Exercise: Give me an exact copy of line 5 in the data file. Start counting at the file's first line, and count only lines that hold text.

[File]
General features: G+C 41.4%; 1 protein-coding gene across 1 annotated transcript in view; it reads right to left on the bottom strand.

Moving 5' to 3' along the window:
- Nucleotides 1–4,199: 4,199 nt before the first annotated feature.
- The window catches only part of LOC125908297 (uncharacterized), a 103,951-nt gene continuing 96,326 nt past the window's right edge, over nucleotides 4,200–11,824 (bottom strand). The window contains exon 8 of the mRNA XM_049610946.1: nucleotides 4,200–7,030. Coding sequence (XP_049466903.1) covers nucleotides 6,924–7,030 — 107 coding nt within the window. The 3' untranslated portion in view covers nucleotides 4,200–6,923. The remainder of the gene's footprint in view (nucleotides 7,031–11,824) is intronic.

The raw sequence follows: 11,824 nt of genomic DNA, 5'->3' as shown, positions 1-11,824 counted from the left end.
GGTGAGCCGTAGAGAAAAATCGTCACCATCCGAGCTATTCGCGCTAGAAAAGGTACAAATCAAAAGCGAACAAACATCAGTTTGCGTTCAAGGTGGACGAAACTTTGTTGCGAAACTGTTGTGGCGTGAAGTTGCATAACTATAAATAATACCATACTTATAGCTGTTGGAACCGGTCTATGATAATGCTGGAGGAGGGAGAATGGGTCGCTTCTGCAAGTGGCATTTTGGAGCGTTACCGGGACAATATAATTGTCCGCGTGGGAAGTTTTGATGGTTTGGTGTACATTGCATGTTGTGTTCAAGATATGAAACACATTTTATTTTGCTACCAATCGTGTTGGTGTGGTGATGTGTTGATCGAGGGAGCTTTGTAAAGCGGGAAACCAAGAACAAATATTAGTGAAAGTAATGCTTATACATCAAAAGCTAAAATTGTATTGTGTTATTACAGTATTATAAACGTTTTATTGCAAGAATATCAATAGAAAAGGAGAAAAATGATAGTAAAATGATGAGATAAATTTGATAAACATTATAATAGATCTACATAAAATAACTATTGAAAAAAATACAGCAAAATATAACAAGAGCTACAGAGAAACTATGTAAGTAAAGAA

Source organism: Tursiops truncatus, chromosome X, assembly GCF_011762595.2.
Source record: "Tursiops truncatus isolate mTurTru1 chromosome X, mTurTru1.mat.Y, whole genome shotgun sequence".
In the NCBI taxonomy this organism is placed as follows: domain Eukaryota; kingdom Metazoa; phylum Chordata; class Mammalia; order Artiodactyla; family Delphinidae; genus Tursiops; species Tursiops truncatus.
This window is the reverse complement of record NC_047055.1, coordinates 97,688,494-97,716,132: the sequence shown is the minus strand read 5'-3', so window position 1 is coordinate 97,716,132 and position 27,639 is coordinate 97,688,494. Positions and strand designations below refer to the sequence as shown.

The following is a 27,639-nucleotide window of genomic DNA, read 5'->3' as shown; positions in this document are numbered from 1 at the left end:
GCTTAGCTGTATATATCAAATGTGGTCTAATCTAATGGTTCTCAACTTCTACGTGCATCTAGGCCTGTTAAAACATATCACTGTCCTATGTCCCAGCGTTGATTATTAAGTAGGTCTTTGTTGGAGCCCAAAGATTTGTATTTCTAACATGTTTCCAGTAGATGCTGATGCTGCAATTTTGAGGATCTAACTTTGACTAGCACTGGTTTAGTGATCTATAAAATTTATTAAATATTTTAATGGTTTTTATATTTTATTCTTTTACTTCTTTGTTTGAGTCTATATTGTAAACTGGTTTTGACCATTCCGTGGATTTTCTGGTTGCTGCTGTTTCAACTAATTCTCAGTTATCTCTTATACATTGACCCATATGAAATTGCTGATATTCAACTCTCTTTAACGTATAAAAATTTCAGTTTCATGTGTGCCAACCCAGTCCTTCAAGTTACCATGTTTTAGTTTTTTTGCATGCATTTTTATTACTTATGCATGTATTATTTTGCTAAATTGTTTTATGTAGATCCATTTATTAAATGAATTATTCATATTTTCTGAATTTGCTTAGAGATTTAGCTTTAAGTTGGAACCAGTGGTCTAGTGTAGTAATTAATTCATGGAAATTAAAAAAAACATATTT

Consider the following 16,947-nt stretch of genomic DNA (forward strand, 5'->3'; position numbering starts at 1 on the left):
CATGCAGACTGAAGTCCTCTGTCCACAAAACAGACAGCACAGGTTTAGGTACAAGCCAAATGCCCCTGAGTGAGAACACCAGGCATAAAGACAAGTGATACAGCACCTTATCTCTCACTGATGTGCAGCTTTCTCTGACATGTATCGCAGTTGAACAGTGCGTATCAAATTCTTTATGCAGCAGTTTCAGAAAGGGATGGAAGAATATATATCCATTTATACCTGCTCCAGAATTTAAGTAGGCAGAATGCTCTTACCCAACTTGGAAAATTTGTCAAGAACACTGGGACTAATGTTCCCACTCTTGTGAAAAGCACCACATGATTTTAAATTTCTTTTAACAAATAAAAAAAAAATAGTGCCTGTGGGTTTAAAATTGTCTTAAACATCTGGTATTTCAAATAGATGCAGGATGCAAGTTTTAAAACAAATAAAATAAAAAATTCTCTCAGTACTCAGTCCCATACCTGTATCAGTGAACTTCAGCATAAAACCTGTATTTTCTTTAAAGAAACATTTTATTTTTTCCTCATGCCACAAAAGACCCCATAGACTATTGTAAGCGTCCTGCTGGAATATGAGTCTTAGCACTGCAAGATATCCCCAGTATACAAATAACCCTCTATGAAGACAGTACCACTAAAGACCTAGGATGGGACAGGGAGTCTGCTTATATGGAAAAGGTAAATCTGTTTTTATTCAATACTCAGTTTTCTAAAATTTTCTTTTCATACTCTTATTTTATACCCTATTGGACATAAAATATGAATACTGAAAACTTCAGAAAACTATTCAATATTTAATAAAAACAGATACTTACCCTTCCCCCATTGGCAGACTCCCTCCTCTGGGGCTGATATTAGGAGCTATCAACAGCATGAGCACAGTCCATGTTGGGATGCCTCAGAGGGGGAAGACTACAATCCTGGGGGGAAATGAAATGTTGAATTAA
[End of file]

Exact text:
The raw sequence follows: 11,824 nt of genomic DNA, 5'->3' as shown, positions 1-11,824 counted from the left end.